At any rate, that review made me an Anthony Lane devotee, so I recently spent an inordinate amount of time wondering whether The New Yorker could persuade him to take one for the team and review Angels & Demons. Yes, it would probably give him an ulcer, but what's an ulcer compared to the delight his review would bring to thousands of New Yorker readers like myself?
Alas, 'twas not to be, and David Denby provides a humorless, perfunctory review of Angels & Demons in this week's issue. (I also got my hopes up for A.O. Scott's New York Times review of the film, which begins with some great zingers, but disappointingly, pulls its punches at the end.)
At least there are still plenty of mediocre movies for Lane to skewer on a biweekly basis. Most recently, his Star Trek review made me laugh with a digression that disparages the recent trend for movies to show the hero's "long-range backstory":
I lost patience with [...] Batman Begins from the moment that mini-Bruce tumbled into a well full of bats. What's wrong with "Batman Is"? In all narratives, there is a beauty to the merely given, as the narrator does us the honor of trusting that we will take it for granted. Conversely, there is something offensive in the implication that we might resent that pact, and, like plaintive children, demand to have everything explained. Shakespeare could have kicked off with a flashback in which the infant Hamlet is seen wailing with indecision as to which of Gertrude’s breasts he should latch onto, but would it really have helped us to grasp the dithering prince?And because paragraphs like these make life better, I've been reading Lane's book Nobody's Perfect: Writings from The New Yorker for the past three weeks. This is like the Platonic ideal of a book to keep on your bedside table and read a little of each night. That's unusual for me to do: I tend to voraciously devour any piece of writing that interests me. But this one is worth savoring. And at 720 densely printed pages, it's lasting me a good long time. The first half of the compilation consists of film reviews; the second half (which I have not yet reached) contains longer profiles and critical essays.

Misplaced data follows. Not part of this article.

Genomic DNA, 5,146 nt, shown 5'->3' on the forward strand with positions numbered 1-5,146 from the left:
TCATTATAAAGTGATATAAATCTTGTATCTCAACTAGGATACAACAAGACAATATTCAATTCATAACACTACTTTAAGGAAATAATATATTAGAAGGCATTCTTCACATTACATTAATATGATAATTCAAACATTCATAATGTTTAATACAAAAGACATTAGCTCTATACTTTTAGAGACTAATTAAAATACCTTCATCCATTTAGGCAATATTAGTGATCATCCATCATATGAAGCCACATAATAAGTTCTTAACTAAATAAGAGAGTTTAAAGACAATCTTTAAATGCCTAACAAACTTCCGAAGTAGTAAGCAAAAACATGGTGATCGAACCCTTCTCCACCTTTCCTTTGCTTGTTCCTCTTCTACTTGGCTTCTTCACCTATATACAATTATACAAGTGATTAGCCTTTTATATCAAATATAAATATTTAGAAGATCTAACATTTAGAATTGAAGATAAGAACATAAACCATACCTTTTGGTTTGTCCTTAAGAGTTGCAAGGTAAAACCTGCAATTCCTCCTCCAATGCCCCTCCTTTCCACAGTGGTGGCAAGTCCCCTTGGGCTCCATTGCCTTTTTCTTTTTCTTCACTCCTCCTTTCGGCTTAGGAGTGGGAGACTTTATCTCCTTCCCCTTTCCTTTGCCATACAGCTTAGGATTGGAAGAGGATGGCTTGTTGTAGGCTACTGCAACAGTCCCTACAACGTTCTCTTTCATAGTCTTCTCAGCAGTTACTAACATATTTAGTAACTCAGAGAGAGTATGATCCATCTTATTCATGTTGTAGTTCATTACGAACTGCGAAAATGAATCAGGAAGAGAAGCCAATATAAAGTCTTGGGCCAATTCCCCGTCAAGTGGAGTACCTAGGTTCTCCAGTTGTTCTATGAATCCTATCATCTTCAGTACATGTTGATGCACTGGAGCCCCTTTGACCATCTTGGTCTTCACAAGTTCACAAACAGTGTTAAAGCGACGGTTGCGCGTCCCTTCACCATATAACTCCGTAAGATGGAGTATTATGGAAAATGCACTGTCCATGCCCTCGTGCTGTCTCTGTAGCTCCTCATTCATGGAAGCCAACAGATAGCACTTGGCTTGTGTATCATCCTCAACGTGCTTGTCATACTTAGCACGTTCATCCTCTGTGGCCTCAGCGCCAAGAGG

Lane started at The New Yorker in 1993, and this book came out in 2002, meaning that it covers an odd selection of films--not old enough to be classics, but (by and large) not recent enough for me to have seen them when they opened. But I'm not reading the book to get ideas for DVDs to rent; more to stimulate my own writing skills and critical faculties, to delight in some very clever prose, and to fall asleep in a guaranteed good mood.
You get a different perspective on a critic by reading him in a concentrated dose like this, rather than fortnightly--you see more layers. By popular renown, Anthony Lane is the Great Eviscerator, scourge of brainless blockbusters, spinning out witty riffs about disposable movies. But that doesn't take into account the real moral indignation in some of his reviews, the anger at the Tarantino-ish trend of playing violence for laughs. And his reputation as a cultured Englishman writing cultured prose for a cultured magazine hides the fact that he has a thoroughly dirty mind. If you want a reviewer who'll always tell you if a movie has sex scenes and whether they're any good, Lane's your man. (Though perhaps all film critics would do this if they could--if they wrote for cultured magazines like The New Yorker rather than for "family newspapers.")
Lane's pans of movies like Watchmen or Star Trek lead some people to dismiss him as a cranky curmudgeon. But I don't get that from his writing at all: instead, the puns, the sex jokes, the breezy allusions to Shakespeare and other classic authors, remind me of a precocious boarding-school boy. (He was barely in his thirties when he started at The New Yorker.) And despite his erudition and his high standards, I wouldn't call him pretentious, either. If he's a little self-conscious about his love for a lowbrow movie like Speed, he still loves it no less than he does Before Sunrise. Besides, laughter is the world's best antidote to pretentiousness--and there are a whole lot of laughs in this book.